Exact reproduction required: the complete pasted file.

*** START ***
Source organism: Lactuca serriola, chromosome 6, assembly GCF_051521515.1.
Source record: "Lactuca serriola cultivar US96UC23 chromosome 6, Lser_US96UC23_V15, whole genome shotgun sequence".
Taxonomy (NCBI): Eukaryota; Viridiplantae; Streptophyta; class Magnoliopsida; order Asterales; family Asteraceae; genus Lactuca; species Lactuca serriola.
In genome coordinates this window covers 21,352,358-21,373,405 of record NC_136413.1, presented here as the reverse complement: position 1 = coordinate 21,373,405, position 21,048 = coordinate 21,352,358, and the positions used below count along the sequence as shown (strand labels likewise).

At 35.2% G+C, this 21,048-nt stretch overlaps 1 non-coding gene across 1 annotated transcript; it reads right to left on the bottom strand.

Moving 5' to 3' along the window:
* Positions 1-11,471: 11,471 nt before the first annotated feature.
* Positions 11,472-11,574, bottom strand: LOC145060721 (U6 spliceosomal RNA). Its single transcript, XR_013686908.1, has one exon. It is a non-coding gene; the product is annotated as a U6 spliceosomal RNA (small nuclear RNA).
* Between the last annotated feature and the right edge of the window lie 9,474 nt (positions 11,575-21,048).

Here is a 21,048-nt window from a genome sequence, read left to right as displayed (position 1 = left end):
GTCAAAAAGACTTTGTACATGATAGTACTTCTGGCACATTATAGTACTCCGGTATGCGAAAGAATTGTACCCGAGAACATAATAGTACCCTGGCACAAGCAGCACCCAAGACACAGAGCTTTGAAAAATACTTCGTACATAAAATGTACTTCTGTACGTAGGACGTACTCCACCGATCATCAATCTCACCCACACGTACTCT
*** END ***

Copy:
Source organism: Lactuca serriola, chromosome 6, assembly GCF_051521515.1.
Source record: "Lactuca serriola cultivar US96UC23 chromosome 6, Lser_US96UC23_V15, whole genome shotgun sequence".
Taxonomy (NCBI): Eukaryota; Viridiplantae; Streptophyta; class Magnoliopsida; order Asterales; family Asteraceae; genus Lactuca; species Lactuca serriola.
In genome coordinates this window covers 21,352,358-21,373,405 of record NC_136413.1, presented here as the reverse complement: position 1 = coordinate 21,373,405, position 21,048 = coordinate 21,352,358, and the positions used below count along the sequence as shown (strand labels likewise).

At 35.2% G+C, this 21,048-nt stretch overlaps 1 non-coding gene across 1 annotated transcript; it reads right to left on the bottom strand.

Moving 5' to 3' along the window:
* Positions 1-11,471: 11,471 nt before the first annotated feature.
* Positions 11,472-11,574, bottom strand: LOC145060721 (U6 spliceosomal RNA). Its single transcript, XR_013686908.1, has one exon. It is a non-coding gene; the product is annotated as a U6 spliceosomal RNA (small nuclear RNA).
* Between the last annotated feature and the right edge of the window lie 9,474 nt (positions 11,575-21,048).

Here is a 21,048-nt window from a genome sequence, read left to right as displayed (position 1 = left end):
GTCAAAAAGACTTTGTACATGATAGTACTTCTGGCACATTATAGTACTCCGGTATGCGAAAGAATTGTACCCGAGAACATAATAGTACCCTGGCACAAGCAGCACCCAAGACACAGAGCTTTGAAAAATACTTCGTACATAAAATGTACTTCTGTACGTAGGACGTACTCCACCGATCATCAATCTCACCCACACGTACTCT